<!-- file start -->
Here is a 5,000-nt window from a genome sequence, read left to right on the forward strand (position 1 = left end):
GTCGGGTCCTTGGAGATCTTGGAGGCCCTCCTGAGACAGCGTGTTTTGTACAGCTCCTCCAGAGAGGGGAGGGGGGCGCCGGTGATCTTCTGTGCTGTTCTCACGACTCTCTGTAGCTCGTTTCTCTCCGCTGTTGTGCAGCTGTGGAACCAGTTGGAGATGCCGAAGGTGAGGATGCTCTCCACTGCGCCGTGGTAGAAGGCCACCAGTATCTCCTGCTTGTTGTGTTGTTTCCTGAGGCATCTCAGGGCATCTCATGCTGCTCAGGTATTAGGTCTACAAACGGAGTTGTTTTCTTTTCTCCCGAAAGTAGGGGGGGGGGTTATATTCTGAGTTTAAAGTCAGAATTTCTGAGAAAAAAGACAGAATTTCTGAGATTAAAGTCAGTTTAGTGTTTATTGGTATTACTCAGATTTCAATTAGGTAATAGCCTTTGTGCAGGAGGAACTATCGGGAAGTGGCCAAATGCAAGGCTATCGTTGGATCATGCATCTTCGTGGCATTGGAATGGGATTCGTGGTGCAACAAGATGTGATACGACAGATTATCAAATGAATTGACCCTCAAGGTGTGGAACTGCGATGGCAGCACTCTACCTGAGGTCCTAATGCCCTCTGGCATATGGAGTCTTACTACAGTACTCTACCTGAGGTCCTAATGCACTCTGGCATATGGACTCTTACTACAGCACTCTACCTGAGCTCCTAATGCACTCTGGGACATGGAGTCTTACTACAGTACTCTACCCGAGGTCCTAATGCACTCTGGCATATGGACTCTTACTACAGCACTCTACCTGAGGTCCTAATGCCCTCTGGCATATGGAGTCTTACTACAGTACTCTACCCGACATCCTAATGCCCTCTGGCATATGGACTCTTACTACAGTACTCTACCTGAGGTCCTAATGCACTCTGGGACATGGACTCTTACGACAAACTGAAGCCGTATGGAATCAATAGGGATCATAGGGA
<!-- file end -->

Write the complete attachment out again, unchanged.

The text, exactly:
Here is a 5,000-nt window from a genome sequence, read left to right on the forward strand (position 1 = left end):
GTCGGGTCCTTGGAGATCTTGGAGGCCCTCCTGAGACAGCGTGTTTTGTACAGCTCCTCCAGAGAGGGGAGGGGGGCGCCGGTGATCTTCTGTGCTGTTCTCACGACTCTCTGTAGCTCGTTTCTCTCCGCTGTTGTGCAGCTGTGGAACCAGTTGGAGATGCCGAAGGTGAGGATGCTCTCCACTGCGCCGTGGTAGAAGGCCACCAGTATCTCCTGCTTGTTGTGTTGTTTCCTGAGGCATCTCAGGGCATCTCATGCTGCTCAGGTATTAGGTCTACAAACGGAGTTGTTTTCTTTTCTCCCGAAAGTAGGGGGGGGGGTTATATTCTGAGTTTAAAGTCAGAATTTCTGAGAAAAAAGACAGAATTTCTGAGATTAAAGTCAGTTTAGTGTTTATTGGTATTACTCAGATTTCAATTAGGTAATAGCCTTTGTGCAGGAGGAACTATCGGGAAGTGGCCAAATGCAAGGCTATCGTTGGATCATGCATCTTCGTGGCATTGGAATGGGATTCGTGGTGCAACAAGATGTGATACGACAGATTATCAAATGAATTGACCCTCAAGGTGTGGAACTGCGATGGCAGCACTCTACCTGAGGTCCTAATGCCCTCTGGCATATGGAGTCTTACTACAGTACTCTACCTGAGGTCCTAATGCACTCTGGCATATGGACTCTTACTACAGCACTCTACCTGAGCTCCTAATGCACTCTGGGACATGGAGTCTTACTACAGTACTCTACCCGAGGTCCTAATGCACTCTGGCATATGGACTCTTACTACAGCACTCTACCTGAGGTCCTAATGCCCTCTGGCATATGGAGTCTTACTACAGTACTCTACCCGACATCCTAATGCCCTCTGGCATATGGACTCTTACTACAGTACTCTACCTGAGGTCCTAATGCACTCTGGGACATGGACTCTTACGACAAACTGAAGCCGTATGGAATCAATAGGGATCATAGGGA